[the_ad_placement id=”banner-right-placement”]

[the_ad_placement id=”banner-left-placement”]

Prescribed burning underway near Cromberg. Photo courtesy Plumas National Forest

Prescribed burning near Cromberg, Butterfly Valley and La Porte today

Plumas County residents in some areas might be alarmed by the smoke they are seeing, but it’s part of the Plumas National Forest’s prescribed burning plan. Today, June 27, there are three projects underway totaling 137 acres.

On the Beckwourth Ranger District, conditions remain within prescription today and firefighters are igniting approximately 50 acres on the Big Hill Project near Cromberg. Smoke is expected to continue to be visible but not have significant long-term impacts to nearby communities, including Cromberg, Sloat, Greenhorn Ranch, Mohawk Valley, Graeagle, Quincy and the surrounding area.

The Feather River Ranger District will be treating approximately 56 acres west of Wyandotte Campground near Little Grass Valley Reservoir Recreation Area.  This fuel reduction is critical for community protection, including nearby homes, as well as public safety in the recreation area. Smoke is expected to be visible but not have significant long-term impacts to nearby communities, including La Porte and the surrounding area.  This afternoon, smoke is predicted to move away from the community and over the lake.

On the Mount Hough Ranger District, firefighters are planning to treat approximately 31 acres in Butterfly Valley near Quincy. Smoke is expected to be visible but not have significant long-term impacts to nearby communities, including Quincy, Meadow Valley and the surrounding area.

Smoke is likely to be more visible from all of these prescribed burning operations due to the higher fuel moistures, which in turn is providing the conditions for the projects to be within prescription.  The smoke is generally settling at night, lifting and dispersing during the day. Short duration, minor smoke impacts are expected to continue California Highways 70 and 89, La Porte Road and neighboring forest roads.  Visibility on roads in the project areas may be reduced, especially early in the morning and late evening as smoke settles.  There will also be increased firefighting equipment traffic in the area, particularly in the morning and evening hours.  Drivers in the area should use caution.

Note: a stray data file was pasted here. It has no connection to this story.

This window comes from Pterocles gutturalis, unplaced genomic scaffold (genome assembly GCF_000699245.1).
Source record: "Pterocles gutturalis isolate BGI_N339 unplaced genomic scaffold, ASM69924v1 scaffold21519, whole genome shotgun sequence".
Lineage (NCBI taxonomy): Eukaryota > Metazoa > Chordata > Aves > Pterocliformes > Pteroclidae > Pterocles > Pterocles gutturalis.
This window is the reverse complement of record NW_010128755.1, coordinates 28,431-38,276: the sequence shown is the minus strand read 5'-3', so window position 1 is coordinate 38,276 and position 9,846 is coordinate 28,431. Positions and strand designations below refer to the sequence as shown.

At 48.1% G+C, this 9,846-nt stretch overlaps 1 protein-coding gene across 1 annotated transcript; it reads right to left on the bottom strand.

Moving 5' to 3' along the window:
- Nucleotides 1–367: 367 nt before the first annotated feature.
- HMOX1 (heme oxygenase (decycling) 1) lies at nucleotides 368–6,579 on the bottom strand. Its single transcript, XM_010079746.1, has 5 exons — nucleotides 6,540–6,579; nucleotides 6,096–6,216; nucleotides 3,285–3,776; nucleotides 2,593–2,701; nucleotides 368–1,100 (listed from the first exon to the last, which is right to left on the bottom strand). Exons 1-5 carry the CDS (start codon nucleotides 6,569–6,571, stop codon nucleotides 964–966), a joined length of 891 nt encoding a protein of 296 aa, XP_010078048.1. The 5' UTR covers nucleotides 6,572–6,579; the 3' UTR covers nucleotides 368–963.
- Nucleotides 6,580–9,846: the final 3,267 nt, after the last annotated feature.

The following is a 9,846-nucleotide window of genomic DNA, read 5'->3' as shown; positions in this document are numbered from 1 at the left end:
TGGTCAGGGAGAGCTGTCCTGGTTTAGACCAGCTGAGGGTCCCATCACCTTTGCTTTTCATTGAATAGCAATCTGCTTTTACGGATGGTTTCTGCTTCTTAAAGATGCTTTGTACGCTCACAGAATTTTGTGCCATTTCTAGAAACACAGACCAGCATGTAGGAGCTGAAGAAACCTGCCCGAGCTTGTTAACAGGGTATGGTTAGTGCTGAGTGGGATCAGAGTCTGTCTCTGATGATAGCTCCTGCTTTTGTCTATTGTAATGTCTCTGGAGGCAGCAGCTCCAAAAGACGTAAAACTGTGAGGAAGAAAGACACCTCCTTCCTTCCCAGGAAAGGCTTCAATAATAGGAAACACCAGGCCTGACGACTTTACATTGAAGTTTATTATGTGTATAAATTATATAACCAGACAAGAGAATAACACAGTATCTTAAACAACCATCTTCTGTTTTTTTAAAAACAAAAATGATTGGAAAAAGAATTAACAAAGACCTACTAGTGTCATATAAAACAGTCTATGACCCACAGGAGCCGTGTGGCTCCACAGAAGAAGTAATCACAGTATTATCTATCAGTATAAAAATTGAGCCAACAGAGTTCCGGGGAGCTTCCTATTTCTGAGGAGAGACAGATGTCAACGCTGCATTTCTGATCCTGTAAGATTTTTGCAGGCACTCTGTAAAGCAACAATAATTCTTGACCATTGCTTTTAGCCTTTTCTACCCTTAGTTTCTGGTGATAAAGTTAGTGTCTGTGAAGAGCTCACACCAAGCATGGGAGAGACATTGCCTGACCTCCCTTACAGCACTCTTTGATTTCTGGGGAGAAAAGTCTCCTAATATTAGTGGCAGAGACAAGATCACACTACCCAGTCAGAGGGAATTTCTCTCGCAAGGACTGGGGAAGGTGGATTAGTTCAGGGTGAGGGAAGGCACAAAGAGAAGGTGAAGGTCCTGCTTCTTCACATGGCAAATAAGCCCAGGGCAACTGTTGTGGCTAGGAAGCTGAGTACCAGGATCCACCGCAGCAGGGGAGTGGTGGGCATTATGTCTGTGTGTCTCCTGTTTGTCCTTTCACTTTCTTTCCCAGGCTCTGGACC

“It is rare for us to have these conditions this late in the season and to be able to continue critical work using prescribed burning for fuel reduction to help us protect local communities,” said Plumas National Forest Deputy Fire Management Officer Marty Senter.  “With the July Fourth holiday weekend coming up and numerous community events and people recreating in the Forest, we plan to pause ignitions soon until the fall, unless cooler, wet weather returns after the holiday.”

Numerous firefighting resources are on the Forest right now to support prescribed burning operations while ensuring there is coverage for initial attack and mutual aid response. If weather conditions become unfavorable, including increased or gusty winds in the area, burning will stop until conditions improve.  Firefighters will be monitoring conditions throughout the operation.

They also plan to stay overnight on the prescribed burns on the Beckwourth and Feather River Ranger District as additional monitoring.

For more information on the Plumas National Forest, visit www.fs.usda.gov/plumas or on Facebook atwww.facebook.com/USFSPlumas.

`

[the_ad_placement id=”banner-left-placement”]